Grambling’s evening with Soledad O’Brien

Internationally renowned journalist Soledad O’Brien, the Harvard graduate who captured the lives of minorities in CNN’s Black in America and Latino in America documentaries, delivered a rousing speech in the Fredrick C. Hobdy Arena Sunday evening. The event, titled “Pioneers Paving the Way for Tomorrow’s Leaders” was presented by the Grambling State University Lyceum and the Departments of Political Science and Public Administration.

It began unofficially with a conference room reception with local students, faculty and members of the community.

O’Brien walked into the reception cheerily, sans entourage, and greeted everyone in the room.

She sat with senior mass communication student Angela Casson, a former intern for O’Brien.

Casson presented O’Brien, her role model, to the audience during the discussion.

“Tonight we stand for a woman who stands for us,” Casson said.

O’Brien thanked everyone for standing, encouraged them to have a seat and said that she didn’t feel like a pioneer.

“I just do my job,” O’Brien said. She centered her talk on the importance of multiple solution to problems.

She emphasized that racial discussions are often “icky and uncomfortable,” but are vital.

When students asked her how to overcome biases, O’Brien asked listeners to think about how badly they want their goals and about the people in their circle.

“You can’t let the people around you define who you are,” she said.

O’Brien shared anecdotes about post-Katrina New Orleans, in addition to post-earthquake Haiti and Chile.

“Those bodies were not a top priority,” O’Brien said of New Orleans residents.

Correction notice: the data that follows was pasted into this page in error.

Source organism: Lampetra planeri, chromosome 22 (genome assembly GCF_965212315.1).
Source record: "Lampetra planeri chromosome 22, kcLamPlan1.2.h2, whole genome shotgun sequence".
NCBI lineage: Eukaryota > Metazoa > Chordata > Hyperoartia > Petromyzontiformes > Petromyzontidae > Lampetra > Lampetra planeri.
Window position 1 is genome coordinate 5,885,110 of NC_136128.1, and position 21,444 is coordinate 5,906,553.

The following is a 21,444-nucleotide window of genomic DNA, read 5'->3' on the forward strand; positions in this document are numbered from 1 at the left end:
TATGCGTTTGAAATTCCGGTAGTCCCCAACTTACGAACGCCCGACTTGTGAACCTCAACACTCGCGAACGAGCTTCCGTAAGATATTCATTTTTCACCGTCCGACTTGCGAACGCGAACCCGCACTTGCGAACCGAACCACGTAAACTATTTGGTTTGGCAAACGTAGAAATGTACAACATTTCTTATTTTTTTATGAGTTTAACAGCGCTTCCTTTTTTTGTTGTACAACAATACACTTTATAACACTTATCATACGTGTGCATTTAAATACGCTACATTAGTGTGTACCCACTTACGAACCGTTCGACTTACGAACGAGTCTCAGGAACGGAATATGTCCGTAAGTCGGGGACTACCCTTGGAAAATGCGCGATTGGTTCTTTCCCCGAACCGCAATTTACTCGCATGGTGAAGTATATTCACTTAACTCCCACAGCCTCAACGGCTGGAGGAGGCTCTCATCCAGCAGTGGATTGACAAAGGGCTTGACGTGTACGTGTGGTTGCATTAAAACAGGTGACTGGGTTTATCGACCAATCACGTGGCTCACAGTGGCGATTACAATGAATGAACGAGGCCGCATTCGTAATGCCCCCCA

O’Brien, who told students that they are the future, made Casson a priority.

“Two years ago on the set of Black in America is when I met Mrs. O’Brien and I was her runner . Last year during the Essence Festival in New Orleans, I saw Soledad again and she asked me what were my postgraduate plans.

“I told her I planned to move to New York in hopes to becoming an associate producer… (She) invited me to come to New York as an intern.

“There was no pay involved, so my family collected $3,000 in order for me to travel to up there.”

During Sunday’s event Casson interviewed O’Brien onstage, and Casson’s O’Brien compilation video was shown.

Interim President Dr. Frank G. Pogue welcomed O’Brien and presented her with a Grambling pin.

“We create legends here,” Dr. Pogue said. He added that the Grambling community was “honored to have Soledad here and felt that it was important as well as memorable to have such a prominent individual here.”

Dr. Pogue joked that O’Brien should wear the Grambling pin on CNN and if she’s seen without it, write a check to GSU for $100.

O’Brien responded that she wasn’t allowed to wear any pins on CNN, but she’d gladly write the university a check for $10,000. The audience burst into uproarious applause.

O’Brien signed autographs and took pictures with the public after the event, but the O’Brien inspiration effect didn’t end there.

“It gives us hope, that people still recognize the university as a distinguished black college in America,” said Grambling State University freshman David Freeman.

The segment of O’Brien’s speech that left the biggest impact was when she said that the worst thing people can do about injustice is nothing, Louisiana Tech sophomore Justin Beasley said.

“(She) reminded me of my true purpose, to be a voice for those who are voiceless,” Beasley said.